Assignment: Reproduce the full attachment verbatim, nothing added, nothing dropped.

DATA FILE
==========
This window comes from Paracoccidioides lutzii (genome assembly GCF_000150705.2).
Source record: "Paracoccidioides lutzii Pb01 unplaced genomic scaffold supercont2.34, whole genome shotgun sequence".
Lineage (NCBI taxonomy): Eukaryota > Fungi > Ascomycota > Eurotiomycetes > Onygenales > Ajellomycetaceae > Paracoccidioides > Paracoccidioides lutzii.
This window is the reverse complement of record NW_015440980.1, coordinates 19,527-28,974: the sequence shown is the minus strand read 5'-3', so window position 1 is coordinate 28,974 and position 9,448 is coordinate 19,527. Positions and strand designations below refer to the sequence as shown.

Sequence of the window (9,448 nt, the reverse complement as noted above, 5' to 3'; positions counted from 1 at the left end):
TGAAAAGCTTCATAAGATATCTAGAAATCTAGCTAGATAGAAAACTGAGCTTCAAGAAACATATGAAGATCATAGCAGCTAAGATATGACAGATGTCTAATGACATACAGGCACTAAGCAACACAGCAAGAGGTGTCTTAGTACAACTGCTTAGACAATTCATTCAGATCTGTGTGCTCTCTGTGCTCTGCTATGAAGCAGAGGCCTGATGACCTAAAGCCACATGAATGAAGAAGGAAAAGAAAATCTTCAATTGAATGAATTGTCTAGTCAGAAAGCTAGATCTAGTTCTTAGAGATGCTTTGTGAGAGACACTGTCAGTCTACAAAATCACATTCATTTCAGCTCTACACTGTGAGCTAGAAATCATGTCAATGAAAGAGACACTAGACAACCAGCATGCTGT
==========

This window comes from Paracoccidioides lutzii (genome assembly GCF_000150705.2).
Source record: "Paracoccidioides lutzii Pb01 unplaced genomic scaffold supercont2.34, whole genome shotgun sequence".
Lineage (NCBI taxonomy): Eukaryota > Fungi > Ascomycota > Eurotiomycetes > Onygenales > Ajellomycetaceae > Paracoccidioides > Paracoccidioides lutzii.
This window is the reverse complement of record NW_015440980.1, coordinates 19,527-28,974: the sequence shown is the minus strand read 5'-3', so window position 1 is coordinate 28,974 and position 9,448 is coordinate 19,527. Positions and strand designations below refer to the sequence as shown.

Sequence of the window (9,448 nt, the reverse complement as noted above, 5' to 3'; positions counted from 1 at the left end):
TGAAAAGCTTCATAAGATATCTAGAAATCTAGCTAGATAGAAAACTGAGCTTCAAGAAACATATGAAGATCATAGCAGCTAAGATATGACAGATGTCTAATGACATACAGGCACTAAGCAACACAGCAAGAGGTGTCTTAGTACAACTGCTTAGACAATTCATTCAGATCTGTGTGCTCTCTGTGCTCTGCTATGAAGCAGAGGCCTGATGACCTAAAGCCACATGAATGAAGAAGGAAAAGAAAATCTTCAATTGAATGAATTGTCTAGTCAGAAAGCTAGATCTAGTTCTTAGAGATGCTTTGTGAGAGACACTGTCAGTCTACAAAATCACATTCATTTCAGCTCTACACTGTGAGCTAGAAATCATGTCAATGAAAGAGACACTAGACAACCAGCATGCTGT